We had an awesome team Captain in Tanya. She was so on it. I mean, really on it. Almost every single miniscule thing we needed and didn’t even know we needed, she had for us. This is particularly amazing because she had never been in this race and just had to do research to figure it out. One of the most brilliant things she did was to have a sheet ready to track racers times, with estimates of how long they would take on their leg, based on their average walking time. It was the best tool we had and was nearly perfect. It was like magic. We would say, “Ok, Crystal left at 4:22 and should take one hour and 20 minutes, so Amy needs to be out at the exchange point at 5:35 or so.” And viola! I would walk through almost exactly as predicted. “Almost,” because every single one of us met or beat our average time. We completed the race in 33 hours – a full hour faster than the Portland to Coast organizers predicted.

One of the exchange spots. Vans all crammed together in a gravel pull-out and field of dead grass.
This was Van 2. We decorated it in purple and added magnets of all of us walkers in uniform, from back when we were in service.
These were the walkers in Van 2. Alexandra thought of the purple camouflage decorating panels.
We kept track of “road kills,” which is the Hood to Coast expression for people you pass during your leg. This list of roadkills includes one road kill squirrel, and one road kill slug, who unfortunately both died during the PTC. Steffanie stepped on the slug, so she has that on her conscience.
We only used Porta Potties for the entire time. Here is one of the exchange points. Teams would go out as a group to wait and watch for their person coming in. When spotted, a big cheer would go up to encourage them all the way to the finish, then more cheers to send off the next person. Then everyone would hug and high five and use the porta pottie and climb into the van and head to the next exchange.
Every now and then we got to meet up with Van 1 and that was a lot of fun too, to check in with the others and exchange adventure stories.

There were no restaurants along most of the route, and we didn’t have time anyway, so we brought granola bars and cheese sticks and bagels and energy gels and jugs of water and just ate when we could. There were a few groups having fund raisers, like the high school boys sports team at one place was grilling burgers and hot dogs and we hungrily bought some and inhaled the actual food. One exchange had breakfast burritos and mocha coffee. I think that was another high school sports team raising money for uniforms. Both of these were exchange points at high school parking lots, so that made sense.

So yeah, a team can’t do a 130-mile relay race during only daylight hours, so while Van 1 began in the dark, Van 2 eventually had to walk in the dark too. Van 2 had to start some time in the wee hours, picking up the bracelet at whatever time the last walker from Van 1 showed up. It was not an exact science. Based on our time so far, and average speed of our walkers, we guessed some time between 3 and 3:30 am, so Genevieve, our first walker, had to get some sleep and get ready. We suggested a 2:30am wake up, but Genevieve said she was setting her alarm for 2am just to be safe. We all did the same, except for our driver, who set his at 1:45am because he was our Van Dad, and taking care of us. We were in the mountains and almost never had phone signal, so messages were not going through very well, if at all.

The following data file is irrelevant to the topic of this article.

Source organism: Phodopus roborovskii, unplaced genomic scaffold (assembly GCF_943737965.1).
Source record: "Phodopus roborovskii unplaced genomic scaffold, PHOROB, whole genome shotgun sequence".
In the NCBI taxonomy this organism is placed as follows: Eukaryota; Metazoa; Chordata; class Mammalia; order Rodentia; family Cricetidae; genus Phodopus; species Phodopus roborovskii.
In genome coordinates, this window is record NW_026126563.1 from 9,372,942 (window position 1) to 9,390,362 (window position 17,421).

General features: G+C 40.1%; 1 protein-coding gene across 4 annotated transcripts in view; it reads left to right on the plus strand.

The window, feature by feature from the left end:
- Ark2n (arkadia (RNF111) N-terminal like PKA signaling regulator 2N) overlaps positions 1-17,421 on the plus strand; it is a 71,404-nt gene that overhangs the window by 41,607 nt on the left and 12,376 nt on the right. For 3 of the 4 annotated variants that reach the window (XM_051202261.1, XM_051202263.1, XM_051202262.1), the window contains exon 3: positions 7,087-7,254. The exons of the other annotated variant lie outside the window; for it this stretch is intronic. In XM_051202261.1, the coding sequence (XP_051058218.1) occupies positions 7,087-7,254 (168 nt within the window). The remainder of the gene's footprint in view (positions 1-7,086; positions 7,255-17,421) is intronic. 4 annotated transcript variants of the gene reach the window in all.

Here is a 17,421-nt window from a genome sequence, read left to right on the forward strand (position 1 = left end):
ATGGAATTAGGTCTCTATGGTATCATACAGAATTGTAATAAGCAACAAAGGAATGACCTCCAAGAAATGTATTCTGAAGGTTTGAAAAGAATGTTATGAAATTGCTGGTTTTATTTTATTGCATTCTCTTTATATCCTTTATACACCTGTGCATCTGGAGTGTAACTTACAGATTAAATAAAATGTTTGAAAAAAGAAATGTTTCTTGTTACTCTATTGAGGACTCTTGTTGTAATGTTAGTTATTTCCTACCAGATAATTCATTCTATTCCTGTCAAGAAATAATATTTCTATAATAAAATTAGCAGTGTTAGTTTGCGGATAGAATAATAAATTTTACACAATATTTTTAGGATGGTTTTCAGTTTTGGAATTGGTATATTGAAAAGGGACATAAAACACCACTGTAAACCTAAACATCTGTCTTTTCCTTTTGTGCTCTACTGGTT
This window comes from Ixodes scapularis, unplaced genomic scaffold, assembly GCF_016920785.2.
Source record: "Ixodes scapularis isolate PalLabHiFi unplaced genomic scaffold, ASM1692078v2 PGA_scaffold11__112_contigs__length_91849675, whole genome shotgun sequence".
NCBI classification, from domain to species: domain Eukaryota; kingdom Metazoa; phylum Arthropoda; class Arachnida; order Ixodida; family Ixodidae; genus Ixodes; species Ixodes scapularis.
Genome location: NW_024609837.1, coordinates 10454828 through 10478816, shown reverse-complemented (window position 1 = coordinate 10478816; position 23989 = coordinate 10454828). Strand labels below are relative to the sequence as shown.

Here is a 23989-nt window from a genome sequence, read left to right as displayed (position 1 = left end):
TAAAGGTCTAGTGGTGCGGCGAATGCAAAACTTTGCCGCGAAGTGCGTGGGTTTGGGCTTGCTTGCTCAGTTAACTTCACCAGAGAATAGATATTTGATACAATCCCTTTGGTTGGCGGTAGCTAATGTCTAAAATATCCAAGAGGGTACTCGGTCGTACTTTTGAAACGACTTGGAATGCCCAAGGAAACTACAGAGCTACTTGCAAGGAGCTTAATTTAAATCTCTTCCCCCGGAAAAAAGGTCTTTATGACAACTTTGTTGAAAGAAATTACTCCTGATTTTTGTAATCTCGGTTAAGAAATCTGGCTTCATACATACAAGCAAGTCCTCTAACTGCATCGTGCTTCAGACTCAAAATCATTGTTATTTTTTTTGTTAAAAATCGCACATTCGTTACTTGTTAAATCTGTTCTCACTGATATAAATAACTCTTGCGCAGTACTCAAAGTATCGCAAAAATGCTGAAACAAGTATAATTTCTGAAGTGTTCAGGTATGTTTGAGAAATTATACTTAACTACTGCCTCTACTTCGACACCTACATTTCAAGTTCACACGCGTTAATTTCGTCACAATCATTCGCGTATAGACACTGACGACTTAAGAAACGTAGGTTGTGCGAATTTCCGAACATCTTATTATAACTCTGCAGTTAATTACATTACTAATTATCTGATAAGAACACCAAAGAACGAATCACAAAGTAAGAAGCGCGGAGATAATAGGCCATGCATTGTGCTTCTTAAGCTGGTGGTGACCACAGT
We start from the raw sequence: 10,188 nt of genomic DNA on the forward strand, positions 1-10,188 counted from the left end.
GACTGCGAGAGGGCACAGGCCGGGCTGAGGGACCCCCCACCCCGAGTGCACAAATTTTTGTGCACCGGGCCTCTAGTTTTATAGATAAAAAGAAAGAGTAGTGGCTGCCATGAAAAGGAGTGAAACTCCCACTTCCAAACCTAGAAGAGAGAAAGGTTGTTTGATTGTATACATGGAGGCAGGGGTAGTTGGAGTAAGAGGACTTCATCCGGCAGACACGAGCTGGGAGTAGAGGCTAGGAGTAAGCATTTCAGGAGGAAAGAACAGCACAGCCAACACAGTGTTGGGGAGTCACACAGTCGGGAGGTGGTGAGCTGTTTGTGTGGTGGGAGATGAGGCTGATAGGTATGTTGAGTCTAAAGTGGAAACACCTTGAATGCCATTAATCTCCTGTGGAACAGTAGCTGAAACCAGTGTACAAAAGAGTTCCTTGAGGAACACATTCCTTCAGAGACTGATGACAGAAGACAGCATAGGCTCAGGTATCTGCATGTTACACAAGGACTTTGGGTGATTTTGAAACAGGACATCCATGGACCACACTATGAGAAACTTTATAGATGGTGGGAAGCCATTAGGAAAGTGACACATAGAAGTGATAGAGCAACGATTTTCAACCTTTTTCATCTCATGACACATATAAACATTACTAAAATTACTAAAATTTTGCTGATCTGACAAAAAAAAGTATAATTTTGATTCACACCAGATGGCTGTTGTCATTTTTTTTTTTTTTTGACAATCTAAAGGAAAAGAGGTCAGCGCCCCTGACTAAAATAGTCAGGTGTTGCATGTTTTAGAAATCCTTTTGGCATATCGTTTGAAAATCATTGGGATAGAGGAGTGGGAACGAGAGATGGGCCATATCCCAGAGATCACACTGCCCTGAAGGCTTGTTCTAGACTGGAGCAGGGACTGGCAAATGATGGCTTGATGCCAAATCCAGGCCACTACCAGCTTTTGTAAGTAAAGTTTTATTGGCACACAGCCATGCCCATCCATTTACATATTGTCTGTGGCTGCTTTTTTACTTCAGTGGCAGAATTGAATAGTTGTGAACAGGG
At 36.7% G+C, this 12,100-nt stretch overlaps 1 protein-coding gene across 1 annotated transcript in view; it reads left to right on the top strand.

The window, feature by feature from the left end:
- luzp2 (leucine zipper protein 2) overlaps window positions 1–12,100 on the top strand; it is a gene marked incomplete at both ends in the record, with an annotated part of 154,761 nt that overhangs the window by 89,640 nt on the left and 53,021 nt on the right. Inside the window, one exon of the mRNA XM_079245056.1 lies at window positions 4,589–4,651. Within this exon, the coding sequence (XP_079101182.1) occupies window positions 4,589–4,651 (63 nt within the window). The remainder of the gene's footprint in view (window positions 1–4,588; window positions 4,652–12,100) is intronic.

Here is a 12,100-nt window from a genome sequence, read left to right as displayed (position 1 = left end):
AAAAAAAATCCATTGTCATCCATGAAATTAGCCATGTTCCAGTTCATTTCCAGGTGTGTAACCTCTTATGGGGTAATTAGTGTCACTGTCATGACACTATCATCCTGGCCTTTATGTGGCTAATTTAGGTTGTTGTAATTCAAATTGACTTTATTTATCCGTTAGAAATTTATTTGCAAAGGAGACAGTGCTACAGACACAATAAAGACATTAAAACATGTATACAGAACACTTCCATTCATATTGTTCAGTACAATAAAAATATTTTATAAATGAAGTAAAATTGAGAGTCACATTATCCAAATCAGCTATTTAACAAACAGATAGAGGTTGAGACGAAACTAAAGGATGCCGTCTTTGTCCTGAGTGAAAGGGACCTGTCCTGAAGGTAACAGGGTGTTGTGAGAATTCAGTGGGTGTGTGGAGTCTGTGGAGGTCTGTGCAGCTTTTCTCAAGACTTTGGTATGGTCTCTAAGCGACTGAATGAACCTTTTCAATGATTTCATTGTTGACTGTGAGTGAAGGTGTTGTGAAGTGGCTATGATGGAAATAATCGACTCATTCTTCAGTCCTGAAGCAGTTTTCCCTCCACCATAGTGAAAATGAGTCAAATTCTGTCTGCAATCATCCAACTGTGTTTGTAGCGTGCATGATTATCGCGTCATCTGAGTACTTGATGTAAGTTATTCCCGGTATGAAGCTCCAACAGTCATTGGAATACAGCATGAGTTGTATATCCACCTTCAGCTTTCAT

We were directed to an enormous empty field with orange tape and cones set up in between blackberry brambles, and in the gloom our driver Chris deftly managed to get our Van into the back portion where it was darker and quieter and right next to an area designated for sleeping bags. It was summer and we were limited on space, so no one in Van 2 brought a tent. Four people didn’t want to sleep outside, and chose the reclining seats in the van and three of us opted for sleeping bags in the grass and blackberries under the stars. I really wanted to say goodnight to Pedro, but with no signal I just turned my phone to Airplane mode.

If you look carefully, you can see a tree and some stars. I took this shot just before I tried to go to sleep.

The night was rough. Our quiet place turned into a raucous party apparently. Other teams had no respect for the designated sleeping area, and played loud music and cheered and honked horns for their walkers and runners all night long. Every ten minutes or so. Vans came in and out of the parking area, with headlights on, shining them onto the sleepers constantly all night long. There was one crazy woman who was protesting the race, and from about 11pm to 1:30am was blasting an offensive song proclaiming “F*** You!” over and over and over. She played the same exact song on repeat for over two hours, pausing every so often to scream at the sleepers that they were spreading COVID during a pandemic. Then someone began setting off fireworks. And guess what, our entire team is ex-military, so we all immediately thought it was gunfire and were on instant alert. I saw the bursts of lights in the sky and relaxed, but the people inside the van were not sure what it was till we told them later. But at one point when I woke up, I opened my eyes and looked above me at the Milky Way and ten billion stars and it was amazing.